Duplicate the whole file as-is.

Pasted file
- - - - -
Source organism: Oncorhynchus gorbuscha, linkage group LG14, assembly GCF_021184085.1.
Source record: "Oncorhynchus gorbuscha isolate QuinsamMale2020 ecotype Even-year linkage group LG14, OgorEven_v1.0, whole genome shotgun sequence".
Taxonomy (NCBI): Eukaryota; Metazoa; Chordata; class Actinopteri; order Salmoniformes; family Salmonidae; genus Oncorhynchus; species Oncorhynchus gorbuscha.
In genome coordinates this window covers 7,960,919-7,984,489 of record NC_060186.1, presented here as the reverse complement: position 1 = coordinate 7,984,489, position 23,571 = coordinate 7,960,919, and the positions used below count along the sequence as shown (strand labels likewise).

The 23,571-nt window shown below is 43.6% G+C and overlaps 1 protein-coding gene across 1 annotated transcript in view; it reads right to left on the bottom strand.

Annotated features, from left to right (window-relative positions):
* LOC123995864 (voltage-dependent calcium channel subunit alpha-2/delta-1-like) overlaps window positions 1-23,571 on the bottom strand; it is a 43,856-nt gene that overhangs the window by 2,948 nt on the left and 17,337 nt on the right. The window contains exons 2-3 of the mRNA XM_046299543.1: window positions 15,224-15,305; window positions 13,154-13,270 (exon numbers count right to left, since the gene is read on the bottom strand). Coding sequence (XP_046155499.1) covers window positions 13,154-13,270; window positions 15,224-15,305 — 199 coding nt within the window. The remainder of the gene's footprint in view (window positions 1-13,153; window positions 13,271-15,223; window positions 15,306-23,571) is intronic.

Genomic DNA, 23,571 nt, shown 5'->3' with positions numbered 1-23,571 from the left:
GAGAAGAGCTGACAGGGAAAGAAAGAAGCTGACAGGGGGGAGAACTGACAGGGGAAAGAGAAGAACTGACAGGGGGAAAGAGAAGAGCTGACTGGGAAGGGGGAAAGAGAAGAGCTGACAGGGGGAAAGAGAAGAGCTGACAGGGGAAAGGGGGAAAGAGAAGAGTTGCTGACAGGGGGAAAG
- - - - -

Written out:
Source organism: Oncorhynchus gorbuscha, linkage group LG14, assembly GCF_021184085.1.
Source record: "Oncorhynchus gorbuscha isolate QuinsamMale2020 ecotype Even-year linkage group LG14, OgorEven_v1.0, whole genome shotgun sequence".
Taxonomy (NCBI): Eukaryota; Metazoa; Chordata; class Actinopteri; order Salmoniformes; family Salmonidae; genus Oncorhynchus; species Oncorhynchus gorbuscha.
In genome coordinates this window covers 7,960,919-7,984,489 of record NC_060186.1, presented here as the reverse complement: position 1 = coordinate 7,984,489, position 23,571 = coordinate 7,960,919, and the positions used below count along the sequence as shown (strand labels likewise).

The 23,571-nt window shown below is 43.6% G+C and overlaps 1 protein-coding gene across 1 annotated transcript in view; it reads right to left on the bottom strand.

Annotated features, from left to right (window-relative positions):
* LOC123995864 (voltage-dependent calcium channel subunit alpha-2/delta-1-like) overlaps window positions 1-23,571 on the bottom strand; it is a 43,856-nt gene that overhangs the window by 2,948 nt on the left and 17,337 nt on the right. The window contains exons 2-3 of the mRNA XM_046299543.1: window positions 15,224-15,305; window positions 13,154-13,270 (exon numbers count right to left, since the gene is read on the bottom strand). Coding sequence (XP_046155499.1) covers window positions 13,154-13,270; window positions 15,224-15,305 — 199 coding nt within the window. The remainder of the gene's footprint in view (window positions 1-13,153; window positions 13,271-15,223; window positions 15,306-23,571) is intronic.

Genomic DNA, 23,571 nt, shown 5'->3' with positions numbered 1-23,571 from the left:
GAGAAGAGCTGACAGGGAAAGAAAGAAGCTGACAGGGGGGAGAACTGACAGGGGAAAGAGAAGAACTGACAGGGGGAAAGAGAAGAGCTGACTGGGAAGGGGGAAAGAGAAGAGCTGACAGGGGGAAAGAGAAGAGCTGACAGGGGAAAGGGGGAAAGAGAAGAGTTGCTGACAGGGGGAAAG